A group of related elements used to measure a specific aspect of culture. CultureIQ’s Culture Framework consists of seven dimensions.

Emergent requirement

Update: We refined the definition of “Emerging Requirements” to the following:

Unanticipated circumstances that have the potential to impact future growth (e.g., COVID-19, new regulations, economic shifts). Leadership must understand these circumstances and ensure that their culture will either mitigate or take advantage of them.


An employee’s commitment and connection to an organization, which is comprised of pride, energy and optimism. Engagement is an outcome of culture rather than a dimension of culture itself.


One of the seven dimensions of our Culture Framework; it reflects a focus on empowering, enabling, and expecting employees to efficiently produce high-quality work.

Flex dimensions

Four dimensions of our Culture Framework (collaboration, curiosity, execution, talent) whose level of importance will either increase or decrease based on the combination of a specific company’s planned strategies and emergent requirements.


A description of how an organization’s vision will be made a reality.

Organizational purpose

The reason an organization operates or exists.

Peer-nominated team

Any team formed on the basis of nominations by employees across the organization to represent their needs, concerns, questions and suggestions. Peer-nominated teams typically provide input and participate in decisions which can lead to higher levels of acceptance and engagement in actions. May be part of the larger Culture Action Team or selected to work on specific issues.

Planned strategy

Controllable decisions leadership makes during planning periods around how a company will drive growth (e.g., launching a new product, increasing diversity, supporting greater innovation).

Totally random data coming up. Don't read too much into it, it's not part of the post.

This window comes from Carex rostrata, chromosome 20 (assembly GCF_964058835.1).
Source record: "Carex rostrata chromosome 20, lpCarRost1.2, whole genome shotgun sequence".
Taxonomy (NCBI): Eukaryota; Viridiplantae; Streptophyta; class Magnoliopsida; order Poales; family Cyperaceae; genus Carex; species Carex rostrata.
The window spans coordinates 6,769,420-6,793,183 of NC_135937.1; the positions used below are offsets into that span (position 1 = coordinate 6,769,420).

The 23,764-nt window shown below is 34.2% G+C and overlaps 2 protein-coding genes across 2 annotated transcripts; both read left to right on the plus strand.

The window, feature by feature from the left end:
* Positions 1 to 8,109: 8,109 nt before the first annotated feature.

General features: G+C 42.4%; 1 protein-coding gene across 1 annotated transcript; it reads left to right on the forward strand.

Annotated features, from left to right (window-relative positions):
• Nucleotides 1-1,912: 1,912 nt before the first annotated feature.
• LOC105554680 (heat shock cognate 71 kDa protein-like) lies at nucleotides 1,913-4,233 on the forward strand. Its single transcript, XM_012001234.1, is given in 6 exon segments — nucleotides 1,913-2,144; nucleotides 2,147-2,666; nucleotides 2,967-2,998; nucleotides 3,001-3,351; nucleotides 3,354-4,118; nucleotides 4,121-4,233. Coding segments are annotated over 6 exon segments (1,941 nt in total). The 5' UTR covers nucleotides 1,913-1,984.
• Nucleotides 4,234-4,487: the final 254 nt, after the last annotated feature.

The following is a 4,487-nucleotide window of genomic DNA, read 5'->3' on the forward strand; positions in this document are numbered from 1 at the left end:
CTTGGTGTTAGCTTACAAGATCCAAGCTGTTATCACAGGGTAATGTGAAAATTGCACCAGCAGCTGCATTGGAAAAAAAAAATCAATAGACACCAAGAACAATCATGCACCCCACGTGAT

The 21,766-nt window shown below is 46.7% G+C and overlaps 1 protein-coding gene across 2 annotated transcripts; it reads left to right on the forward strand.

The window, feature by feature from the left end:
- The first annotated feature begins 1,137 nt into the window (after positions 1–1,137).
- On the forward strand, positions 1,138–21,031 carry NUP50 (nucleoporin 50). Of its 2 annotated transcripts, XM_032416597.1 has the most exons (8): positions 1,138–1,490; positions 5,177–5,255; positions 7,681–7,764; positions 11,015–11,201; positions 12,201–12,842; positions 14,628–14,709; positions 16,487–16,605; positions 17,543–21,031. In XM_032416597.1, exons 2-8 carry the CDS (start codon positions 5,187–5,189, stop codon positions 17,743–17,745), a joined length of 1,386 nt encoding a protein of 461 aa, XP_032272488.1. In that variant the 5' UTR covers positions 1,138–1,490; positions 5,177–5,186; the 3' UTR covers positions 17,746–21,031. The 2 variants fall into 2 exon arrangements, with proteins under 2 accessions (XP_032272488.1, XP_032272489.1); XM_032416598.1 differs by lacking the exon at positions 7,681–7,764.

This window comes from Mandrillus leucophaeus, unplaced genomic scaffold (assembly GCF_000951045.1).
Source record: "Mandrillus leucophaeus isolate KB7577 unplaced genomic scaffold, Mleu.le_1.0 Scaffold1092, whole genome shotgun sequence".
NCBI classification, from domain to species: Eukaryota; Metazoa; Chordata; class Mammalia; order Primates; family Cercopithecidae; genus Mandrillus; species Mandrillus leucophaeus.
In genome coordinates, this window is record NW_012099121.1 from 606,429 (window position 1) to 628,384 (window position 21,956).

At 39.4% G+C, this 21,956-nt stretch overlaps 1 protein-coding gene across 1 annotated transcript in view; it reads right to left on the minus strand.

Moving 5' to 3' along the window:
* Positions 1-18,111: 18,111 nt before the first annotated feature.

Progress pulse survey

A type of pulse survey designed to gauge perceptions of actions being taken to achieve a culture transformation objective.

Pulse survey

A short survey designed to quickly gather feedback on specific, timely themes. Pulse surveys can either be a census or a sample.


One of the seven dimensions of our Culture Framework; it represents the extent to which employees are inspired and guided by the organization’s intended impact on its employees, customers and society.


A subset of individuals selected to be representative of a larger group.

Survey Champions

Employees who help support survey roll out and action planning across the business; often HR managers or HRBPs.

Survey item

Qualitative statement that reflects an observation, judgment or feeling and is used to measure an aspect of culture.


One of the seven dimensions of our Culture Framework; it reflects the organization’s level of emphasis on the development, motivation and retention of employees.


A collection of related culture topics frequently relayed in an executive briefing as storylines. (e.g., trust in leadership, open communication, performance management).


Desirable principles and tenets that are agreed upon and employees are expected to abide by. Typically set by the leadership team.


One dimension of our Culture Framework (agility) that indicates how quickly the organization can mobilize when change needs to occur.


An aspirational description of what the future looks like if the organization is successful.